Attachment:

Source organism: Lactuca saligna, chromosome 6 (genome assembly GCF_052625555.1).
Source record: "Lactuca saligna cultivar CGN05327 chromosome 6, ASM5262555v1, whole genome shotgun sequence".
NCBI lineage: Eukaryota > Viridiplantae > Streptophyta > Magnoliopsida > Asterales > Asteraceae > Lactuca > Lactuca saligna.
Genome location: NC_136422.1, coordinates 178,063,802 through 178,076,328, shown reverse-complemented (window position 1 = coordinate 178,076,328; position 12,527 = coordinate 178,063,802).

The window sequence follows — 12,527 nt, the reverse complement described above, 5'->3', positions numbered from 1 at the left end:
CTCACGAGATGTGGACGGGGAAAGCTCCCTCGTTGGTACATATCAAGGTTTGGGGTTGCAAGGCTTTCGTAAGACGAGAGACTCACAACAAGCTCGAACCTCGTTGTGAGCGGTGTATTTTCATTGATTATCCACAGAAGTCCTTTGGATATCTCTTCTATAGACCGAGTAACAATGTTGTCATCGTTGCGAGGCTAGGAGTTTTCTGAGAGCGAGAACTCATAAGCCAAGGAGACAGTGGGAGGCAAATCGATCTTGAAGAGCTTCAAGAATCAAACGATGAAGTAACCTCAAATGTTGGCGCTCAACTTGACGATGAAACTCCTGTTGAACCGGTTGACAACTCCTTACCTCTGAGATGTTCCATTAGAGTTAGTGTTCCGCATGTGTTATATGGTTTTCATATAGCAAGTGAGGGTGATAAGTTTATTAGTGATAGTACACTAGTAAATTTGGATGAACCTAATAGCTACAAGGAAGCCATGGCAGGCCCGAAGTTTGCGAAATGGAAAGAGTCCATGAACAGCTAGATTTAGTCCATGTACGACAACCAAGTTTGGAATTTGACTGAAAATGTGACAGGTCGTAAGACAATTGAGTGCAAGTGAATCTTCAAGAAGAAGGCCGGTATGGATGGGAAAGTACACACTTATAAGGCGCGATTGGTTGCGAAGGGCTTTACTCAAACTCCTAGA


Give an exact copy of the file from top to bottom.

Source organism: Lactuca saligna, chromosome 6 (genome assembly GCF_052625555.1).
Source record: "Lactuca saligna cultivar CGN05327 chromosome 6, ASM5262555v1, whole genome shotgun sequence".
NCBI lineage: Eukaryota > Viridiplantae > Streptophyta > Magnoliopsida > Asterales > Asteraceae > Lactuca > Lactuca saligna.
Genome location: NC_136422.1, coordinates 178,063,802 through 178,076,328, shown reverse-complemented (window position 1 = coordinate 178,076,328; position 12,527 = coordinate 178,063,802).

The window sequence follows — 12,527 nt, the reverse complement described above, 5'->3', positions numbered from 1 at the left end:
CTCACGAGATGTGGACGGGGAAAGCTCCCTCGTTGGTACATATCAAGGTTTGGGGTTGCAAGGCTTTCGTAAGACGAGAGACTCACAACAAGCTCGAACCTCGTTGTGAGCGGTGTATTTTCATTGATTATCCACAGAAGTCCTTTGGATATCTCTTCTATAGACCGAGTAACAATGTTGTCATCGTTGCGAGGCTAGGAGTTTTCTGAGAGCGAGAACTCATAAGCCAAGGAGACAGTGGGAGGCAAATCGATCTTGAAGAGCTTCAAGAATCAAACGATGAAGTAACCTCAAATGTTGGCGCTCAACTTGACGATGAAACTCCTGTTGAACCGGTTGACAACTCCTTACCTCTGAGATGTTCCATTAGAGTTAGTGTTCCGCATGTGTTATATGGTTTTCATATAGCAAGTGAGGGTGATAAGTTTATTAGTGATAGTACACTAGTAAATTTGGATGAACCTAATAGCTACAAGGAAGCCATGGCAGGCCCGAAGTTTGCGAAATGGAAAGAGTCCATGAACAGCTAGATTTAGTCCATGTACGACAACCAAGTTTGGAATTTGACTGAAAATGTGACAGGTCGTAAGACAATTGAGTGCAAGTGAATCTTCAAGAAGAAGGCCGGTATGGATGGGAAAGTACACACTTATAAGGCGCGATTGGTTGCGAAGGGCTTTACTCAAACTCCTAGA